The Change PivotTable Data Source dialog box opens, and you can see the the source table or range in the Table/Range box. This may be a reference to a sheet and range of cells, such as

  • Orders!$A$1:$H$9

or a table name, such as

  • Sales_East

Behind the dialog box, you can see the source range on the worksheet, surrounded by a moving border.

In the screen shot below, the source data range ends at row 9, and a new record has been added in row 10. That record will not appear in the pivot table, unless the Data Source is adjusted.

Static Data Source for pivot table

Adjust the Source Data Range

If a pivot table's source data is a static reference to a specific sheet and range, it does not adjust automatically when new data is added. In the screen shot above, the Data Source range refers to Orders!$A$1:$H$9, and it can be manually adjusted, to include row 10.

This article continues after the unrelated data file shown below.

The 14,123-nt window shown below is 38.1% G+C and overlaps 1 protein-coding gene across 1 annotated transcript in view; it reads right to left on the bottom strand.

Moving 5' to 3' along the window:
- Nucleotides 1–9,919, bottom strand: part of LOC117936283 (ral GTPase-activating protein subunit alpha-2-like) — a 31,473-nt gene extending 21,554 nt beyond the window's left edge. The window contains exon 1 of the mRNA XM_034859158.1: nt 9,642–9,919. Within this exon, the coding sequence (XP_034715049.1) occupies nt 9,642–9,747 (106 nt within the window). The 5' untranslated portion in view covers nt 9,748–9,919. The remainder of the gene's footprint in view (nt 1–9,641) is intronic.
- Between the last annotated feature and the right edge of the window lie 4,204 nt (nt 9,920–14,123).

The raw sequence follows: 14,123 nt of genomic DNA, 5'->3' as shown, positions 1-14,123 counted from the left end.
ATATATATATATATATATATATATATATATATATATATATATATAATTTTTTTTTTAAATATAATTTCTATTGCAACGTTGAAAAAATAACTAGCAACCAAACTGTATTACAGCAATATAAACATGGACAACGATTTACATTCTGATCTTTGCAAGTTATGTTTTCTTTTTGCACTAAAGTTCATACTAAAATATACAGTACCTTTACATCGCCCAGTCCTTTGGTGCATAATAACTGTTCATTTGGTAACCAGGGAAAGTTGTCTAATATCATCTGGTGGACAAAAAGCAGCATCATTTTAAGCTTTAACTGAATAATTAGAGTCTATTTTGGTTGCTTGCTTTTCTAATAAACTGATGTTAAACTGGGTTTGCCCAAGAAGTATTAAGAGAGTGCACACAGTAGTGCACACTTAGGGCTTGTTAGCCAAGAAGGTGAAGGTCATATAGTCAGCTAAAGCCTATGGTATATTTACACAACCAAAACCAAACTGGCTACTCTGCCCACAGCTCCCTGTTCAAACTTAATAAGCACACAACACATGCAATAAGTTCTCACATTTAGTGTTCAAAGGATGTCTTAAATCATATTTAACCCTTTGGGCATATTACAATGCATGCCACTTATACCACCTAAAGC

To manually adjust the static source range:

  1. In the Change PivotTable Data Source window, type the new ending row in the range reference -- in this example, change from Orders!$A$1:$H$9 to Orders!$A$1:$H$10
  2. Click OK, to close the window.

You can adjust the source range when necessary, so it includes any new data, but a better solution is to create a dynamic source, and base the pivot table on that. Instructions are below.

Change the Source Data

Occasionally, you might need to change a pivot table, so it uses a different data source. In this example, a new table has been created, with only data for the East region. The pivot table will be changed to use that source, and then it can be send to a manager in the East region, without revealing the West region's data.